Otting makes it official; Morgan Stanley's Gorman: Hold the stock buybacks
Editor's note: Morning Scan will not publish on Monday, Memorial Day.
Wall Street Journal
Please, take our money
Europe’s recovery is being imperiled by banks that are “too scared to lend,” the Journal reports. “The European Central Bank is offering banks trillions of euros in ultracheap money. Governments are further sweetening the deal and are on the hook for most of the loans that turn sour. European companies are particularly dependent on bank lending, unlike in the U.S. where capital markets are relied upon much more heavily.”
“But evidence is mounting that the effort is stuttering.” In Italy, for example, banks have processed and approved requests for around €13 billion in loans, far below the €300 billion the government has made available. “For banks, the problem is simple: No matter how much money is thrown at them by governments, there is a limit to how much risk they can take.”
Meanwhile, the Bank of Japan said it would lend commercial banks the money to make no-interest, no-collateral loans to small and midsize businesses. The loans from the BOJ would not only be interest-free, but “the banks would receive 0.1% interest on their deposits at the central bank. Normally those deposits would earn zero interest or minus 0.1%.”
Down, but not out
Tom Blomfield is stepping down as U.K. chief executive of Monzo, the digital bank he co-founded, but will remain as president. TS Anil, the bank’s current U.S. CEO, will take over Blomfield’s role while retaining his own.
“The move reflects the growing headwinds facing the challenger bank, which was launched in 2015 and went on to double its valuation in a 2019 fundraising to just over £2 billion,” the FT said. “However, plans to raise money from new investors this year have been hampered by the coronavirus crisis, while the lockdown and steep drop-off in international travel have also caused a fall in transaction fees.”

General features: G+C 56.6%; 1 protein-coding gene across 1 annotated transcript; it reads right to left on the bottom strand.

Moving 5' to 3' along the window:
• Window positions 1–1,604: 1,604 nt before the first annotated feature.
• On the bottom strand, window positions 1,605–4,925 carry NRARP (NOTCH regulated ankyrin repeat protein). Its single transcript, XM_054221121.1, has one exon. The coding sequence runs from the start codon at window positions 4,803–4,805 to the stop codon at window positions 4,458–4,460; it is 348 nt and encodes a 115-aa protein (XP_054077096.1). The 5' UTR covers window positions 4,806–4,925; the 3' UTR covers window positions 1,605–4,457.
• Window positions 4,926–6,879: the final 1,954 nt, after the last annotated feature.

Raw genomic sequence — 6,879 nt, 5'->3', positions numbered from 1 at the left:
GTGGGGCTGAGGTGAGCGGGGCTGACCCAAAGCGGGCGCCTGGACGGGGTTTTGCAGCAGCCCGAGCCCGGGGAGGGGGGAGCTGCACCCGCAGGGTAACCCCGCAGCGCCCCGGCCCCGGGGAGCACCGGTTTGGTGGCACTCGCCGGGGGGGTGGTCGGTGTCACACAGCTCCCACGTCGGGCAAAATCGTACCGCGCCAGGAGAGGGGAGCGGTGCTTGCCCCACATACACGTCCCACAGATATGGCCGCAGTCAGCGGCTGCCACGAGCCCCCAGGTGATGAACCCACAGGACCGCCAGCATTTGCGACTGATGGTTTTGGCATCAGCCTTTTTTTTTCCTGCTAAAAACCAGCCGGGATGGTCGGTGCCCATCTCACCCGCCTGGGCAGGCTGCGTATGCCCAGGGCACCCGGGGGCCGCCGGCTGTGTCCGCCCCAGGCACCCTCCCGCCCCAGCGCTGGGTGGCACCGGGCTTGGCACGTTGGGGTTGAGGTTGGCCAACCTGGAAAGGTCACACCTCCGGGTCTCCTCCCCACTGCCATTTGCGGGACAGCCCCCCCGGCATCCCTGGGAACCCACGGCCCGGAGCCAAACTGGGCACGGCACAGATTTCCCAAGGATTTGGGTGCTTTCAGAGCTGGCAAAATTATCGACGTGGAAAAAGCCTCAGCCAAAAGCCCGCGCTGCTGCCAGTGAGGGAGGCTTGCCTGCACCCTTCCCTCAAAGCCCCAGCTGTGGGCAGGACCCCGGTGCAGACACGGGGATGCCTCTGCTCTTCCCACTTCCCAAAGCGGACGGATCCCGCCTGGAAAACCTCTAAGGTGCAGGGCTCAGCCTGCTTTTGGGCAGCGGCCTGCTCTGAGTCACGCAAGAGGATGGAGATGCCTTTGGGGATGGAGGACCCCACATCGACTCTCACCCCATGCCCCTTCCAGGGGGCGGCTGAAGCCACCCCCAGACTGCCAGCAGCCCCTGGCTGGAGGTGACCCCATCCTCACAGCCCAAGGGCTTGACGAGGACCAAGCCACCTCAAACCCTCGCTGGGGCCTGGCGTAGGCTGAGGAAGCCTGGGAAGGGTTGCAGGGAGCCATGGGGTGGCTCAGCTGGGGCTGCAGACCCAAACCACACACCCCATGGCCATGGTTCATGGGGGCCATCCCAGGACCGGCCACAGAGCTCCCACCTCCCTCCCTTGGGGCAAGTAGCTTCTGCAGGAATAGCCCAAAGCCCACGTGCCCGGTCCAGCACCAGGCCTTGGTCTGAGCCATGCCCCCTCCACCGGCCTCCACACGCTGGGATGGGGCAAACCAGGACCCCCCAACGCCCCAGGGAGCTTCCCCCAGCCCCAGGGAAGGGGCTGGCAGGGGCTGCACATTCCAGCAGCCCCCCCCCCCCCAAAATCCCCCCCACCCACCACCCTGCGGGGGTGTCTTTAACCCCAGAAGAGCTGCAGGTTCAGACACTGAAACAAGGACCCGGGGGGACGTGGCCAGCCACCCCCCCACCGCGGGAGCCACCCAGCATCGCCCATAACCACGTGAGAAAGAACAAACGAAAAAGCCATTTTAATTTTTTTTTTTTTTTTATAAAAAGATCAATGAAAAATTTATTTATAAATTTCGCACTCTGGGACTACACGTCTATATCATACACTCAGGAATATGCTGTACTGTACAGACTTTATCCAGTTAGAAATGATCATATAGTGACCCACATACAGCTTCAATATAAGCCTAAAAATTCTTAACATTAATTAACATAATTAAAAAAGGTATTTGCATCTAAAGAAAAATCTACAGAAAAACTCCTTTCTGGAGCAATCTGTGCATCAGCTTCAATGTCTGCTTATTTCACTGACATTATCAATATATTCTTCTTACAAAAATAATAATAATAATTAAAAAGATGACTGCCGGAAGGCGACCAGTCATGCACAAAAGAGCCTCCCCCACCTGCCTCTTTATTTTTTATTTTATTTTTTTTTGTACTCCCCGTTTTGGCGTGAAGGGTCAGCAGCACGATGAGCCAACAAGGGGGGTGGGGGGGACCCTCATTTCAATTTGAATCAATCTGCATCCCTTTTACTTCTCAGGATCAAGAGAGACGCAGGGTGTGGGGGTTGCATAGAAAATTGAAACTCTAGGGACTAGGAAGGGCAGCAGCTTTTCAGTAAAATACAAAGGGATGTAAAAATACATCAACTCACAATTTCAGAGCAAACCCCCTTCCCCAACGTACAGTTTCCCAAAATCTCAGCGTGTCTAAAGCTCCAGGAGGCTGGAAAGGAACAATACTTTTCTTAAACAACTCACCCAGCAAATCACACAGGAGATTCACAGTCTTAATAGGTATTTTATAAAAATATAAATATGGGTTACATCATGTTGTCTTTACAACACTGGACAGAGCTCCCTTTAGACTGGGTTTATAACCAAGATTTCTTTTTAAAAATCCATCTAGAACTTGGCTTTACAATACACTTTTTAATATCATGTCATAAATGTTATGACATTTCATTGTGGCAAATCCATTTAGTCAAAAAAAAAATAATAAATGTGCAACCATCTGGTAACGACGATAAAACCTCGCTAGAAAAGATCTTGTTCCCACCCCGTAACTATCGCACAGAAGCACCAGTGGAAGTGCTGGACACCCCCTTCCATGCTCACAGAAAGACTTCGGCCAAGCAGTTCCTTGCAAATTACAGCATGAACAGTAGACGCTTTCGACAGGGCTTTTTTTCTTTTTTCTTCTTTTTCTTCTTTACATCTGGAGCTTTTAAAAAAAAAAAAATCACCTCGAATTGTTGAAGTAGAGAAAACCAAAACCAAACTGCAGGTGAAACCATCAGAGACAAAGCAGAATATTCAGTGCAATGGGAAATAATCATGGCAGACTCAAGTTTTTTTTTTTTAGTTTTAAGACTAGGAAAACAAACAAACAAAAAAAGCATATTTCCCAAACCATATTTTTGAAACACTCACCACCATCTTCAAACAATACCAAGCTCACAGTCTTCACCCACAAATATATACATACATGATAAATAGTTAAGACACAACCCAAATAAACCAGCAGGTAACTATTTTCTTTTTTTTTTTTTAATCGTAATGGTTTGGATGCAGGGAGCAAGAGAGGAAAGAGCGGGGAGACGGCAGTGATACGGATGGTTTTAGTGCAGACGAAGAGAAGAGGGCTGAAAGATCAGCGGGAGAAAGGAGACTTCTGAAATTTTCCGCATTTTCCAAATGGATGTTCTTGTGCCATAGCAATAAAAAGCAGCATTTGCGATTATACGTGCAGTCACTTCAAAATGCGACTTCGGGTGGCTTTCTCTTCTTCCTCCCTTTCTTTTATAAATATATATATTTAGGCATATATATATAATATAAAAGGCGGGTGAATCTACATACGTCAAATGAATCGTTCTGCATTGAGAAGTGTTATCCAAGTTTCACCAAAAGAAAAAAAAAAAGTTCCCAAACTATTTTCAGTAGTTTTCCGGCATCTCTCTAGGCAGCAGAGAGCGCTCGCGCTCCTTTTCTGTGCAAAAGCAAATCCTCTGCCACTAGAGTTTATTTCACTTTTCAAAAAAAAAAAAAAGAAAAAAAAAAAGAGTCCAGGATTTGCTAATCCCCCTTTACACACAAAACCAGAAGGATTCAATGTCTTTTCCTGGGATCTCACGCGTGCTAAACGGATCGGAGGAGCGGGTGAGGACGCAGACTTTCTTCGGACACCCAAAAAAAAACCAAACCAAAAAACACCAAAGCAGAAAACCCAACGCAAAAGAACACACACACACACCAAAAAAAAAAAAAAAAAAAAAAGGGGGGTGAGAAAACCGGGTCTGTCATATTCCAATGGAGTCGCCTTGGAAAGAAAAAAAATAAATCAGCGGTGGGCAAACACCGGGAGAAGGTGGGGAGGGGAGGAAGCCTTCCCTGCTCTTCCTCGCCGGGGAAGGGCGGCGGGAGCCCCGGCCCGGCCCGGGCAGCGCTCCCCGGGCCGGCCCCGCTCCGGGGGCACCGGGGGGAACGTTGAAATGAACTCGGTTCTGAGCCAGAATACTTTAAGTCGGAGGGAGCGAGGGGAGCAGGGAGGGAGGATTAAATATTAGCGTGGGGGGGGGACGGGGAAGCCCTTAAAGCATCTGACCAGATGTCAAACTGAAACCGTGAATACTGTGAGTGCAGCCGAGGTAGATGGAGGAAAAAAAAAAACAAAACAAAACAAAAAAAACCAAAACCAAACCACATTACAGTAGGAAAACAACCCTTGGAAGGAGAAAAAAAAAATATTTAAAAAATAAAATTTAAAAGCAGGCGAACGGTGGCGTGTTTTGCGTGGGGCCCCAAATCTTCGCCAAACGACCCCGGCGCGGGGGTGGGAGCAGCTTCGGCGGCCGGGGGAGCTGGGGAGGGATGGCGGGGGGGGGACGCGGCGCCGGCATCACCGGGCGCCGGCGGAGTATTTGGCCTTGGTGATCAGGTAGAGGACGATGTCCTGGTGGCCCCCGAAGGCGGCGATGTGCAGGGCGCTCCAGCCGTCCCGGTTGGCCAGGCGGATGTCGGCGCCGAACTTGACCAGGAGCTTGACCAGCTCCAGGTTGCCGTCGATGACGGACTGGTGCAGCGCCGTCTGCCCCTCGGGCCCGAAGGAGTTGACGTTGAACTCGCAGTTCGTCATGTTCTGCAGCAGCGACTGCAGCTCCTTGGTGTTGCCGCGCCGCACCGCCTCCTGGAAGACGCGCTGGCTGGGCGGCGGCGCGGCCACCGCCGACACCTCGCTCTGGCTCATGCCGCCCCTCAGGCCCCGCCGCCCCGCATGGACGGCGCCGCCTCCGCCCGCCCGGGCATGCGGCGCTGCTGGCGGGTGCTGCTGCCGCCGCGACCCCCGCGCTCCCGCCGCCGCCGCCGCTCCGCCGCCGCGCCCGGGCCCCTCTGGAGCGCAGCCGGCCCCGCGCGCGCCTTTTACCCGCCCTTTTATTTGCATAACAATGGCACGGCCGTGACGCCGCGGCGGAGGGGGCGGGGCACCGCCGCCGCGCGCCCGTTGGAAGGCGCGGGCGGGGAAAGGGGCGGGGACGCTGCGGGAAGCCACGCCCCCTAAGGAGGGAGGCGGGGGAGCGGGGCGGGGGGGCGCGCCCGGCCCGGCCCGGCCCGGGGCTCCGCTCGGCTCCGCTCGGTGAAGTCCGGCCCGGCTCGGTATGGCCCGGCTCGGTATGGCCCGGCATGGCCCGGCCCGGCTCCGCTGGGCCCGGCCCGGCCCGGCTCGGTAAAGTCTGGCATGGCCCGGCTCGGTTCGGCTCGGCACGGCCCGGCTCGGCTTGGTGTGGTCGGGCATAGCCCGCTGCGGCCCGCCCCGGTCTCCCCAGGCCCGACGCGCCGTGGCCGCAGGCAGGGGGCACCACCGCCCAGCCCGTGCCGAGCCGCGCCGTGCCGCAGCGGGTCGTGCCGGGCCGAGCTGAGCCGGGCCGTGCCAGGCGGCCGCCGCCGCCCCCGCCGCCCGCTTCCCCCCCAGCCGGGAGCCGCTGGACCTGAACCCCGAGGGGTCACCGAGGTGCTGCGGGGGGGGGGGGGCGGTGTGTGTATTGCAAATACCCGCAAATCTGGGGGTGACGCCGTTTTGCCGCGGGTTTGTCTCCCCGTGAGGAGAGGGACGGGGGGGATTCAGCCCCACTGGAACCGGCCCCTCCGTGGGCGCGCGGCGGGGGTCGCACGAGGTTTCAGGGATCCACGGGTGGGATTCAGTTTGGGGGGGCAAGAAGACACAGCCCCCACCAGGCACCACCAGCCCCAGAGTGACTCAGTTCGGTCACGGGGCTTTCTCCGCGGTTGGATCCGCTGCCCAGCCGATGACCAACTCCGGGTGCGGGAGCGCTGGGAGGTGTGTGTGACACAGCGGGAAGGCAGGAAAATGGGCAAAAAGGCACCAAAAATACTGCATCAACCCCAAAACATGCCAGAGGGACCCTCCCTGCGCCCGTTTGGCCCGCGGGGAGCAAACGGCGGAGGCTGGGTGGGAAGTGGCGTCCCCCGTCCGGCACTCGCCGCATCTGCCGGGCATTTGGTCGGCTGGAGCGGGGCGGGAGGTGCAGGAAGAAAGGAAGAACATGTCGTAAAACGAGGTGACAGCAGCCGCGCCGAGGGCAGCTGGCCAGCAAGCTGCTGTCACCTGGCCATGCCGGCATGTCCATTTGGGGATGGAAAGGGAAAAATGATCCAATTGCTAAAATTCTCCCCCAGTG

No to negative rates
U.K. banks are balking “at the prospect of negative interest rates, saying the policy would slash their earnings and limit their ability to absorb an expected torrent of coronavirus-related loan losses. The Bank of England’s admission this week that it was eyeing negative rates for the first time in its 324-year history has caused deep concern in the sector. Such a move would narrow lenders’ net interest margin — the difference between what they charge borrowers and pay out on deposits — and depress already fragile profitability in an industry that has struggled to recover from the financial crisis.”
As expected, Joseph Otting announced Thursday that he is stepping down as comptroller of the currency, effective May 29. Otting’s deputy, Brian P. Brooks, will take over on an acting basis.
“Otting did not offer a reason for his departure, which comes halfway through his five-year term as comptroller of the currency,” the Post said. But “Otting appeared to chafe at the confinements of Washington and was often at odds with Democrats on Capitol Hill. His chief accomplishment will probably be finalizing a sweeping overhaul of the Community Reinvestment Act, which Otting often called his top priority at the OCC.”
Brooks joined the OCC in March as chief operating officer, American Banker’s Brendan Pedersen notes. “He is a lawyer and former banker who came to the OCC from Coinbase, a digital cryptocurrency exchange platform. Previously he was executive vice president and general counsel at Fannie Mae.”
Give it more time
Morgan Stanley CEO James Gorman told the bank’s shareholders on Thursday “that it is too early for him or anyone on the board of directors to consider reinstating the bank’s share buyback program,” Reuters reported. “Gorman, speaking at the bank’s annual meeting, said he does not anticipate resuming share buybacks until the bank is certain the economy is on more steady footing. The current suspension is in place through at least June 30.”
Morgan Stanley, along with seven other big banks, “voluntarily suspended their share repurchases in mid-March to preserve liquidity during the novel coronavirus pandemic to lend to individuals and businesses in need.”